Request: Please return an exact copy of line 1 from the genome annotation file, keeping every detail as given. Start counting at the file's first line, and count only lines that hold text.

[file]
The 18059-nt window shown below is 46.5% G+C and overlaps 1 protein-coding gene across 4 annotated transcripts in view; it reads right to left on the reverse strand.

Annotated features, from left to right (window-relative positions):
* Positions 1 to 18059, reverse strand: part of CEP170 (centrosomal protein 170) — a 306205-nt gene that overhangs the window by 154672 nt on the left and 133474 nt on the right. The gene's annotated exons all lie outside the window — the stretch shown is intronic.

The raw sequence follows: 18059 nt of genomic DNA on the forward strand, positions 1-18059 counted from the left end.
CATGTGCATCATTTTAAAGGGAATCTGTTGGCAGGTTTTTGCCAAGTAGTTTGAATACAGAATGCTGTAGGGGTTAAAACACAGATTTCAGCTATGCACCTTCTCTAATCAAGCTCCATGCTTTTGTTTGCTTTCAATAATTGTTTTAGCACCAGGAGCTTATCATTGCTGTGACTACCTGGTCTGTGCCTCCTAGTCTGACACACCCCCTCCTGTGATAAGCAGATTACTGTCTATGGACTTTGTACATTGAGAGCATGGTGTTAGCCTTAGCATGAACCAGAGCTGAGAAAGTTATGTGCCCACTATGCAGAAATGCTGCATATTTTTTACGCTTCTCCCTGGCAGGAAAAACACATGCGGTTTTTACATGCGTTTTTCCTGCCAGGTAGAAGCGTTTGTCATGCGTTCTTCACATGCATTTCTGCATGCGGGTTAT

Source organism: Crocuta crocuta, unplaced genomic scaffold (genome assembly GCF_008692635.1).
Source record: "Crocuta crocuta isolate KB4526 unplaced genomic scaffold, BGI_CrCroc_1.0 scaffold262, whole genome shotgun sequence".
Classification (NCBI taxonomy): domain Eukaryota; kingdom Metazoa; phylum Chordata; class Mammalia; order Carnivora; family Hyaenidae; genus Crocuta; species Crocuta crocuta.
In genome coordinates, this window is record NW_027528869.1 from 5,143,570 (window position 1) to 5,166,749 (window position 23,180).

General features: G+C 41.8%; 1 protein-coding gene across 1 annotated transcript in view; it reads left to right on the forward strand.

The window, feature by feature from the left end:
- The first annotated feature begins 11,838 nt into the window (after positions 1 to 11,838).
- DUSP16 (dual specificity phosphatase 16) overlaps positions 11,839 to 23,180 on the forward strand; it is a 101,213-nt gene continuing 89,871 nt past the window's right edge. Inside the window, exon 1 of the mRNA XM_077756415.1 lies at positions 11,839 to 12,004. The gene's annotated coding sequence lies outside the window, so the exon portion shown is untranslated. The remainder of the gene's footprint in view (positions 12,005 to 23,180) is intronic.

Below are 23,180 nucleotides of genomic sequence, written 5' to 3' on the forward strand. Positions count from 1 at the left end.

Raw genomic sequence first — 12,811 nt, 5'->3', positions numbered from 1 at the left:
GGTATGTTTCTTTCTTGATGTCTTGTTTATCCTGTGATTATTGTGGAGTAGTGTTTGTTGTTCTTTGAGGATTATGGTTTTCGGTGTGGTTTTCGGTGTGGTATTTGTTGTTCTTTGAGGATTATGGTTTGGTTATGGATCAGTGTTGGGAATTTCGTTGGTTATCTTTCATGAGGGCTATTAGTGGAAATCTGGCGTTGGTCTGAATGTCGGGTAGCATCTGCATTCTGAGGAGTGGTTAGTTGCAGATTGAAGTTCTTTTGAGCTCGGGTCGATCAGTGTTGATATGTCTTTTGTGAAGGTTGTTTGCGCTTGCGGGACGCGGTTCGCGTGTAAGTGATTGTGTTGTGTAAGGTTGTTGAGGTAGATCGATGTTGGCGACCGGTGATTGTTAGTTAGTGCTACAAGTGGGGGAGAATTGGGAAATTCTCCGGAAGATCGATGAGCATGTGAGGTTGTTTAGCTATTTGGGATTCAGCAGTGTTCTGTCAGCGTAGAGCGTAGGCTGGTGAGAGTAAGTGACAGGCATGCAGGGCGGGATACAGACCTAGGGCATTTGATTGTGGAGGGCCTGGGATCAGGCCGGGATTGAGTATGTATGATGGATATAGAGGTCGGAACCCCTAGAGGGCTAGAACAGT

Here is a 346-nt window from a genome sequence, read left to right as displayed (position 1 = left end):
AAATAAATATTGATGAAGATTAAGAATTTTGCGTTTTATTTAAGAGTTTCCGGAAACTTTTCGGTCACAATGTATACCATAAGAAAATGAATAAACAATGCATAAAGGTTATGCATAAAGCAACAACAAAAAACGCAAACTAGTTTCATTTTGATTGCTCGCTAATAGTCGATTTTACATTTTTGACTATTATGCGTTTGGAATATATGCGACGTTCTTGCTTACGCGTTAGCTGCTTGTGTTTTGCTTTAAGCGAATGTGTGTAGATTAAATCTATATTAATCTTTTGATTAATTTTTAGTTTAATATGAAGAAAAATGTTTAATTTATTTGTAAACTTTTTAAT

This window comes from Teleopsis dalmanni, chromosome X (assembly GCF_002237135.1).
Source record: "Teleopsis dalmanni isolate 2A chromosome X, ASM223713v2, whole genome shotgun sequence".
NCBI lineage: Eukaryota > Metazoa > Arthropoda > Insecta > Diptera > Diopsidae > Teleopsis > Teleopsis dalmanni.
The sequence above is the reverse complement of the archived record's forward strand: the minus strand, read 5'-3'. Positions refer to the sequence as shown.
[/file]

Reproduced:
The 18059-nt window shown below is 46.5% G+C and overlaps 1 protein-coding gene across 4 annotated transcripts in view; it reads right to left on the reverse strand.